Suffrage leaders organize the first annual Suffrage Day at the Texas State Fair.
Suffrage opponents organize the Texas Association Opposed to Woman Suffrage under the leadership of Pauline Kleiber Wells of Brownsville. Although the organization is one of the more influential state anti-suffrage associations, their activities are mostly limited to literature distribution. In 1919 the association helps engineer the defeat of a proposed constitutional amendment granting Texas women full suffrage.
The Texas chapter of the National Woman's Party forms, with membership primarily in Houston, El Paso, San Antonio, and Corsicana. The group is noted for endorsing more “radical” forms of activism (such as marching and demonstrating) and focus on a federal suffrage law.
Texas Woman Suffrage Association rebrands as the Texas Equal Suffrage Association, the state's largest suffrage group. Minnie Fisher Cunningham, who is also a key figure in the national movement, serves as president from 1915 through 1919.
Governor Jim “Pa” Ferguson, a vocal suffrage opponent, is impeached on charges of misappropriation, including embezzlement. Texas suffragists are instrumental in bringing about his conviction.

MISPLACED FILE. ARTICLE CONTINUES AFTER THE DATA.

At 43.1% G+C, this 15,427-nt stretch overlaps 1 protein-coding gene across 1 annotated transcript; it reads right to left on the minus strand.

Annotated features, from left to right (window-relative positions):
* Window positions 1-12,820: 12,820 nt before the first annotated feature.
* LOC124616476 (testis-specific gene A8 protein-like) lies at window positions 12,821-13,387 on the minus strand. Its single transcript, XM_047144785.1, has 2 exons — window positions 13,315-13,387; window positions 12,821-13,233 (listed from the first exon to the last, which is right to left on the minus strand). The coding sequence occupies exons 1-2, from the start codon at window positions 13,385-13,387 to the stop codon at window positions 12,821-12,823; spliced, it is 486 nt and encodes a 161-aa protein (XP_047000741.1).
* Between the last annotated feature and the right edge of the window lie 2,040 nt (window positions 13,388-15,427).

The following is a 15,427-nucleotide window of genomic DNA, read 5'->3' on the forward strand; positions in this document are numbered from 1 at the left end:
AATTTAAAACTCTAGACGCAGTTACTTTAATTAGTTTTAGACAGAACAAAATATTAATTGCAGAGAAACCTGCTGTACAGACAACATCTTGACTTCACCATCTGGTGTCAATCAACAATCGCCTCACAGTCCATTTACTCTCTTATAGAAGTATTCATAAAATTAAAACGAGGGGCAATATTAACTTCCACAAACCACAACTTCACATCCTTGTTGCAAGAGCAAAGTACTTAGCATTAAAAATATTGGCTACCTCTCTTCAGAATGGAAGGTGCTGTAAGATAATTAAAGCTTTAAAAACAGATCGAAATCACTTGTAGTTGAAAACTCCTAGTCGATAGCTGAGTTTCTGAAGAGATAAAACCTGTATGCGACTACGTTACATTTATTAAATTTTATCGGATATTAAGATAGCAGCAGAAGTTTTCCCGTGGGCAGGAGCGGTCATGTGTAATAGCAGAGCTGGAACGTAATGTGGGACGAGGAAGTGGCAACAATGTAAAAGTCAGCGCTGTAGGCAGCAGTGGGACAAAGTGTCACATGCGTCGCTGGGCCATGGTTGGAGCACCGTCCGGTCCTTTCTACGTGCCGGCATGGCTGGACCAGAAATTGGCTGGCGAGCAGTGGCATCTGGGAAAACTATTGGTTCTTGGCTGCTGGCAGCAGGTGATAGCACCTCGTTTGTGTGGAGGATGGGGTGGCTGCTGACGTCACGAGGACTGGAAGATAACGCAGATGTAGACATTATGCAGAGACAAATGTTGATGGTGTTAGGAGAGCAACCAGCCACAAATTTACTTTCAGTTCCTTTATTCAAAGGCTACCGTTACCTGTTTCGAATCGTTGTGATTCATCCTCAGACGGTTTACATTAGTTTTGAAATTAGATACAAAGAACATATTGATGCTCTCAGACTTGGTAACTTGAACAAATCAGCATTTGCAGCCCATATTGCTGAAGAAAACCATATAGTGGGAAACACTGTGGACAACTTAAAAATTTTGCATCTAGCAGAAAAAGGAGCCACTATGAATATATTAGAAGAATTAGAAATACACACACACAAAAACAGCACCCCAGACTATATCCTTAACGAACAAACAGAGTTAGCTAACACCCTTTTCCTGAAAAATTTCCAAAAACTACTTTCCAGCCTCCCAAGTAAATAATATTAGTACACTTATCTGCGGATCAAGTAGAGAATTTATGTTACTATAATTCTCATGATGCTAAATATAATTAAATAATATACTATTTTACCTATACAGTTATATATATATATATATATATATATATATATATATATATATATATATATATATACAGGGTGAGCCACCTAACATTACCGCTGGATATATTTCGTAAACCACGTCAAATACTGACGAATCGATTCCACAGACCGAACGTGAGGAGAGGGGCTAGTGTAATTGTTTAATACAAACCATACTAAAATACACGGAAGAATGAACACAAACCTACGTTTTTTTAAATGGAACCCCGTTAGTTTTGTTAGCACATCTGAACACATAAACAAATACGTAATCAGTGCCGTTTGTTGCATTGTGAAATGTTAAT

In a major victory for the Texas suffrage movement, the Texas Legislature, under the leadership of newly-installed Governor William P. Hobby, authorizes women to vote in the upcoming primary election. Suffrage leaders mobilize to register an estimated 386,000 women in less than a month. On July 27, 1918, women are allowed to vote for the first time in Texas.
African-American women register to vote in advance of the historic Texas primary election. However, they are turned away from polling places on Election Day because the Democratic primary is open to whites only per Texas law. Since Texas is essentially a one-party (Democrat) state at this time, a whites-only Democratic primary means that non-whites are effectively shut out from primary election participation.
With the full support of the Texas Legislature, Governor Hobby signs a bill granting full woman suffrage that is then presented to Texas voters as a proposed amendment. Ironically, the referendum to enfranchise women also includes a measure disenfranchising immigrants in the process of becoming naturalized citizens, a population that currently enjoyed voting rights. Despite intense campaigning by Texas suffragists, the measure is defeated by Texas voters on May 24, 1919. Anti-suffragists claim this “victory” indicates widespread opposition to woman suffrage, but suffragists position the defeat as a rejection of the immigrant referendum, not votes for women.
Less than two months later, the Texas suffrage movement gets a second chance when the U.S. government approves a federal suffrage amendment. The Texas Legislature ratifies the 19th Amendment on June 28, 2919, becoming the first southern state and the ninth state in the union to do so.
The Texas Equal Suffrage Association reorganizes as the Texas League of Women Voters. Jessie Daniel Ames, a suffrage leader and businesswoman from Georgetown, is named as the inaugural president.